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Prosa 7:

Worldly fame is weak in true consolations.

minimum: adverb, with nobis . dominatam: < dominor , "rule over," here as often in later Latin, with dative (of the object of rule). quo ne = ne (or quominus ).

nondum . . . perductas: take the whole phrase together to modify mentes . ad extremam manum: "to the finishing touches." gloriae scilicet cupido: in apposition with hoc unum . Cf. Milton's Lycidas: "Fame . . . that last infirmity of a noble mind."

ambitum: "encirclement, encompassing." astrologicis: "of the science of the stars"; there was not in B.'s time any hard and fast distinction between astronomy and astrology; here we would think of astronomy. ad: "[compared] to." puncti . . . rationem: "the ratio of a point"; ratio was already used in later Latin in the modern arithmetical sense. id est, ut: introducing the result of the comparison just made.

The "known world" was believed to fill only one-fourth of the globe, from Europe to Asia, bounded by the arctic, by the oceans, and by uninhabitable burning desert to the south. ( Ptolomaeo: see on 1M2.12.) nobis: dative depending on cognitis .

Even in the inhabited portion of the globe, there is so little habitable land that the arena for human activity is as small compared to the whole planet as the planet is small compared to the cosmos. Huic quartae: dative with verb of taking away. quantum . . . quantumque: relatives corresponding to an implicit tantum (object of subtraxeris ). The first quantum is accusative; the second is adverbial.

quodam: here, "as it were, so to speak." artata: < arto , "compress."

habitaculi: "dwelling-place." saeptum: used of any small penned-in area. insolentia: "un-accustomedness, infrequency." non modo: for non modo non . urbium: sc. fama .

M. Tulli: Marcus Tullius Cicero (106 - 43 B.C.), the orator. quodam loco: Cicero, De Republica 6.22, recounting the famous dream of Scipio ( Somnium Scipionis ) on which Macrobius wrote a commentary in the fifth century. B.'s father-in-law Symmachus had arranged for the Macrobius work to be copied under his aegis. Caucasus: Cicero and B. seem to have used this name for different mountains: Cicero the Himalayas, B. the modern Caucasus between the Black and Caspian Seas. adulta: sc. res publica . Parthis . . . ceterisque . . . gentibus: datives with formidolosa . id locorum: see on 2P4.7.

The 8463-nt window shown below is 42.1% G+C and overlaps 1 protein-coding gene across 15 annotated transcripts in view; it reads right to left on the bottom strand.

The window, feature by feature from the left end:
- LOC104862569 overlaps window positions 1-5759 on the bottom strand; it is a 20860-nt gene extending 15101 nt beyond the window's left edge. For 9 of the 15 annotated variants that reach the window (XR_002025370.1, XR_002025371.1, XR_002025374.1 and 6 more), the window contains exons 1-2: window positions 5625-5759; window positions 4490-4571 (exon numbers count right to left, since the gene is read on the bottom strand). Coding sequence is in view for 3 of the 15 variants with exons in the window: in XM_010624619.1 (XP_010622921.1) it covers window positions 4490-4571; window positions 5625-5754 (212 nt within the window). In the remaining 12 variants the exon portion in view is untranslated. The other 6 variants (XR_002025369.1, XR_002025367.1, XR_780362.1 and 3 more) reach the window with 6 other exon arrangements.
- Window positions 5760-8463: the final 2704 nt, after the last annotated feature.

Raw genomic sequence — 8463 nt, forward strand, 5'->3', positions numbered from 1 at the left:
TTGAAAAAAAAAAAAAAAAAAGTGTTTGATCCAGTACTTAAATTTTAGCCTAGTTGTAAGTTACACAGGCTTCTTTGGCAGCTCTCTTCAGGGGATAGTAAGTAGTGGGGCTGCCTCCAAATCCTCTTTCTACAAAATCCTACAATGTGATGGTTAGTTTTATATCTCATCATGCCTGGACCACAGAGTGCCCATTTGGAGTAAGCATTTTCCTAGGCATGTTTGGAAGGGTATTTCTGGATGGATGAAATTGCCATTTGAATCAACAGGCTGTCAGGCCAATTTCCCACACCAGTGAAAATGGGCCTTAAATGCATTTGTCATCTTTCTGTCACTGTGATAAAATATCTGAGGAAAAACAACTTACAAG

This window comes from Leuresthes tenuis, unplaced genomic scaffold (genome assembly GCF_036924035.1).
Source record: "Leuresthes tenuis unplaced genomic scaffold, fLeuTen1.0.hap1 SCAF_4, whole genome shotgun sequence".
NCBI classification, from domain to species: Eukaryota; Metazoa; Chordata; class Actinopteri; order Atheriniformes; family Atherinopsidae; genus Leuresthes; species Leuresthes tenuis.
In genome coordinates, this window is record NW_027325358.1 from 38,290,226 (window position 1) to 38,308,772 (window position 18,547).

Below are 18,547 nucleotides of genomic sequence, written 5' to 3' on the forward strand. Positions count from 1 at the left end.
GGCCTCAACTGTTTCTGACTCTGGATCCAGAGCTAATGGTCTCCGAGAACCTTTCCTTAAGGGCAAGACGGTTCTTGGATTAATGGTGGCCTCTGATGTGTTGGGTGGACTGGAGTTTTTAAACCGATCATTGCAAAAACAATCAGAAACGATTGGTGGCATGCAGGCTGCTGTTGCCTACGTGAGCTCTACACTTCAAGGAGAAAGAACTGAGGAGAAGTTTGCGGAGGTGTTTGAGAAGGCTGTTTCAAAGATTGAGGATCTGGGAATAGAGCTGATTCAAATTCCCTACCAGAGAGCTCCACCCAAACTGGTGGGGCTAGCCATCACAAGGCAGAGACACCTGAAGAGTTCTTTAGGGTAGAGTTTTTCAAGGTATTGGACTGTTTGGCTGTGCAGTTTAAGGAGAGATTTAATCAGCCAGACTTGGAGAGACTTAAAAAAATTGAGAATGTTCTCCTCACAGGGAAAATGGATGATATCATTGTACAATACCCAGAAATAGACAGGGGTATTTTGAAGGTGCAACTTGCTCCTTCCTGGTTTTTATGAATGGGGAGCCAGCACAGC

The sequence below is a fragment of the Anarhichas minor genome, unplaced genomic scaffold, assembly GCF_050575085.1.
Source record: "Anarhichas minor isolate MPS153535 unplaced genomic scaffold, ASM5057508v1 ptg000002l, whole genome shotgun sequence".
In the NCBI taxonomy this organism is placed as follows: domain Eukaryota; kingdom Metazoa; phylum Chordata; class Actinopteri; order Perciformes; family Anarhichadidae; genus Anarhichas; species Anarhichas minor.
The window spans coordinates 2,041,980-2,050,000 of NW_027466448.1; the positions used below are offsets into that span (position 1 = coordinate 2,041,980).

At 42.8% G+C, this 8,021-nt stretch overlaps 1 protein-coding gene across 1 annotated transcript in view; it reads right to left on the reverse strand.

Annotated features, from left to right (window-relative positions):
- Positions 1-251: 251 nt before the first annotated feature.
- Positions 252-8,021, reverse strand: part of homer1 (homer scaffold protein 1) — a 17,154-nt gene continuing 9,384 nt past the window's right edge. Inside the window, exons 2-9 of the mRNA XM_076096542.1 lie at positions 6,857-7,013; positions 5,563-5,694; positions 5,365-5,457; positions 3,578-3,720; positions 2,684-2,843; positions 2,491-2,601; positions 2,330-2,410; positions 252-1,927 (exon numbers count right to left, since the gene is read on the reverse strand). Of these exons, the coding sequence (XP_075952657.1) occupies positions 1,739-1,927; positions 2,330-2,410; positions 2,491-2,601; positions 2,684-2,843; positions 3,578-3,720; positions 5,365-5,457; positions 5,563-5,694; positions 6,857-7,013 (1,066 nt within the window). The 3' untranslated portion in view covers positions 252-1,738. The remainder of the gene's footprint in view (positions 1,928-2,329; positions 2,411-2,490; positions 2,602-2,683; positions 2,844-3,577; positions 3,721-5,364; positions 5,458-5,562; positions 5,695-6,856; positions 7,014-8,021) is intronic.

quam Although the first two quam are adverbial, the final is a relative pronoun, antecedent gloria . dilatare: "to broaden, expand." ubi: here virtually of place "to which," for quo .

Quid quod: "What of the fact that . . . ?"

conducat: here impersonal: "it is advantageous, profitable," with dative.

pervagata ("far-wandering") . . . gloria: ablative.

scriptorum inops . . . oblivio: literally, "forgetfulness, poor in writers"; i.e., a lack of writers of history leaves many great men to be forgotten. proficiant: "avail, profit."

pertractes: "consider, handle"; object is famam understood. ad: "[in comparison] to." quid habes, quod . . . laeteris: i.e., "what reason do you have to rejoice?"

The argument used above to show the spatial insignificance of human deeds (3f) recurs to prove temporal insignificance. utrumque: "each." minimam licet: sc. esse portionem . eiusque quamlibet multiplex: sc. numerus , "and however great a multiple of that one [it may be]."

"There could be some [comparison] to each other in turn for finite [i.e., measurable] things, but of infinite and finite there could never be any comparison."

Ita fit, ut: "so it happens that." quamlibet: take with prolixi , "long."

ad: here, "in the face of." facere nescitis: "you don't know how to act." relicta . . . praestantia: ablative absolute.

festive: "wittily." adortus esset: < adorior , "attack, assail." sciturum: sc. esse . velut insultans: "as if to taunt [him]." intellexeram: In a contrary to fact condition, the indicative may be used to express what was likely, intended, or already begun ( AG 517b.

post resolutum . . . corpus: "after dissolution of the body." attineat: "pertains, belongs."

nostrae . . . vetant: cf. 2P4.28. toti: "as a whole, completely."

This ascent to heaven and disdain for the cares of this world is the subject of the Somnium Scipionis and the commentary by Macrobius. quae: sc. mens . se . . . exemptam: sc. esse ; accusative/infinitive after gaudet .

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  • Commentary references from this page (1):
    • A. A. Howard, Benj. L. D'Ooge, G. L. Kittredge, J. B. Greenough, Allen and Greenough's New Latin Grammar, 517
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